What's happened to the banking profession?

August 16, 2017

The Banking Profession has changed immensely over the last 30 years.

 

Indeed, with the reforms of the 1980's in Australia to open our domestic banks to foreign competition (among other changes such as the floating of the dollar & technological advancement) - all major Banks started their journey to sales focused businesses. This shift, combined with the fall out from the GFC and the rapid advancement (rightly) of gender equality, has led (arguably) to the greatest loss of knowledge & experience across a profession since industrialisation as the 'old men' left the proverbial buildings. This is not a criticism but a statement of fact.

 

 

 

I started my Banking career in 1997 after nine years of part & full time work in retail & hospitality roles combined with some tertiary study and a legal services clerkship. These roles taught me the essence of customer service, the importance of presentation (personal and product), a respect for attention to detail & a reverence for the experience and knowledge of 'old hands'.

 

When I commenced in Banking I was afforded time to learn - formally through training but, moreover, informally through mentors with deep experience who cared passionately about the advancement of new staff who had been entrusted to them. I was encouraged to share my failures & learnings just as much as my successes. I was spoken to directly and (yes) forcefully when I made the same mistake more than once - particularly when it impacted on the service experience of a customer.

 

Bit by bit I was offered more authority. My first management role came with an Authority to Lend a customer $10,000 without security. I made some bad decisions - not because I didn't understand risk but because I hadn't really learned how to say "sorry, but we can't help you with that." I soon learnt that a promotion was not coming my way until I'd mastered that skill.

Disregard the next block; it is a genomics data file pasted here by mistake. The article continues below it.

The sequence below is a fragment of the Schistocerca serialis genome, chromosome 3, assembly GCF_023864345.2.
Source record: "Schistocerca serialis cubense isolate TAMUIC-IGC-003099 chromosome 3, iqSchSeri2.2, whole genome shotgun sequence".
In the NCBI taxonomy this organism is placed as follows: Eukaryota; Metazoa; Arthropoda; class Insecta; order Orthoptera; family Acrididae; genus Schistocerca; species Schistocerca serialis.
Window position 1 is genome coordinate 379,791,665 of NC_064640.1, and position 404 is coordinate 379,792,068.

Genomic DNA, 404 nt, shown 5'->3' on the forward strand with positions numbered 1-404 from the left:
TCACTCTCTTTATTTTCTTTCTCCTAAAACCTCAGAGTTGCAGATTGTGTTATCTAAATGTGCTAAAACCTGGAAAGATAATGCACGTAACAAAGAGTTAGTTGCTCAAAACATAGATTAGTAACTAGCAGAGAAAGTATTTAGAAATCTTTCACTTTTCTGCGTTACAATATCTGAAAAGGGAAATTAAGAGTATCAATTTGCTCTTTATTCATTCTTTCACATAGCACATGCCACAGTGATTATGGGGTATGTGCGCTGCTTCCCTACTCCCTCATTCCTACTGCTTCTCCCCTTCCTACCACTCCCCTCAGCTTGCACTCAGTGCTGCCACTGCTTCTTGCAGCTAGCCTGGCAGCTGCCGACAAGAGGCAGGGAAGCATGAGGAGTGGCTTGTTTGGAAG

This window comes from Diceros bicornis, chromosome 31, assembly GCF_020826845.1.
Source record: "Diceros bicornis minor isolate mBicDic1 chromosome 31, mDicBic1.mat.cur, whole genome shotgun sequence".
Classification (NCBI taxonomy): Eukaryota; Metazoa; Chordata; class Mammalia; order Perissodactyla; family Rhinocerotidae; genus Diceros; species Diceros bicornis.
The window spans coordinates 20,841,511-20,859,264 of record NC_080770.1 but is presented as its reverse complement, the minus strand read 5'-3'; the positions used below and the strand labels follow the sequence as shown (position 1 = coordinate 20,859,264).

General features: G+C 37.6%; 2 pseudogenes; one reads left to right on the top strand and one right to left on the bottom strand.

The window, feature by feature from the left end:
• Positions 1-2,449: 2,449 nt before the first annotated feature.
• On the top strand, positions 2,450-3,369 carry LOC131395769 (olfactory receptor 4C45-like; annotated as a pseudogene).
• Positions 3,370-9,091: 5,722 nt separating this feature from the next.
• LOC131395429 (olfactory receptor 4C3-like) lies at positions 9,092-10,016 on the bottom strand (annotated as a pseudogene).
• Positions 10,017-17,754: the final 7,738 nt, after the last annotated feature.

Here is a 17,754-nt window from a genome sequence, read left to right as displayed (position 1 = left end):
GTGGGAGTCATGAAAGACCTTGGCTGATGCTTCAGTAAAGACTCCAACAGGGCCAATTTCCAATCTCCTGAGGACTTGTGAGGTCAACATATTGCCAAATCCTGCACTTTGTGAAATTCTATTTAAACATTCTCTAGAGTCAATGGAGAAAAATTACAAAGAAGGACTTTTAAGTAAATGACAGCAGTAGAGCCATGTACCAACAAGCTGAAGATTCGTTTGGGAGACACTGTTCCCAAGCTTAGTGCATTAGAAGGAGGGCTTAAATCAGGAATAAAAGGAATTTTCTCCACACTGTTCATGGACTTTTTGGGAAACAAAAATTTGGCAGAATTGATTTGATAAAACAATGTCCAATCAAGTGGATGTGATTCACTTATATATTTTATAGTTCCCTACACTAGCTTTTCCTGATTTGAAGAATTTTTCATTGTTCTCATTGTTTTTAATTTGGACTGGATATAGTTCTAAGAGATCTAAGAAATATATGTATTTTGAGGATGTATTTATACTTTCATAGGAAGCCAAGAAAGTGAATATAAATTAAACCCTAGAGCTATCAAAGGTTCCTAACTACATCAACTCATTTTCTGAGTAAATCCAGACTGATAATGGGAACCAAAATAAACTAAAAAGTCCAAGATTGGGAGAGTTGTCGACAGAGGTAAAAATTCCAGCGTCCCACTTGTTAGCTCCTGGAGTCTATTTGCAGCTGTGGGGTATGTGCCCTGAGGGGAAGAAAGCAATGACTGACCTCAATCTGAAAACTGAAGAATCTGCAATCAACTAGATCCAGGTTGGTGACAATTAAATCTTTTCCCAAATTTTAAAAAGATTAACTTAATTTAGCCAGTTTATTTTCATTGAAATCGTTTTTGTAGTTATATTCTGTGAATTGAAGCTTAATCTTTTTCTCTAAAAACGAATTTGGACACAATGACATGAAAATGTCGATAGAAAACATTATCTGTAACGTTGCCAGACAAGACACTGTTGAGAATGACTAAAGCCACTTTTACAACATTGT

As I changed roles and my customer base became more sophisticated I was constantly challenged to develop both my technical finance skills and my relationship/people skills. Wherever I looked there was an experienced, knowledgeable, trustworthy, caring & passionate person (yes, at that time typically a man) to guide and mentor me in the next steps. 

 

Everything I did was subject to review & oversight from someone with more experience, knowledge and wisdom than me. Personal accountability, with support, was the order of the day. 

 

Of course the world has moved on. Banking in particular continues to evolve & adapt at a pace not seen since Giovanni Medici established his bank in Italy in 1397. Automated financial algorithms have replaced many human decisions - particularly at the lower range of funding. Face to face interviews have succumb to Application Forms and Online communication. Short term sales & revenue (outcomes) supersede long term role tenor (effort). Again, this is not a criticism but a statement of fact.

 

These industry changes are simply the evolution of any business to stay relevant in an attempt to compete in a commercial, capitalist environment.

 

But as with any change there are risks & opportunities.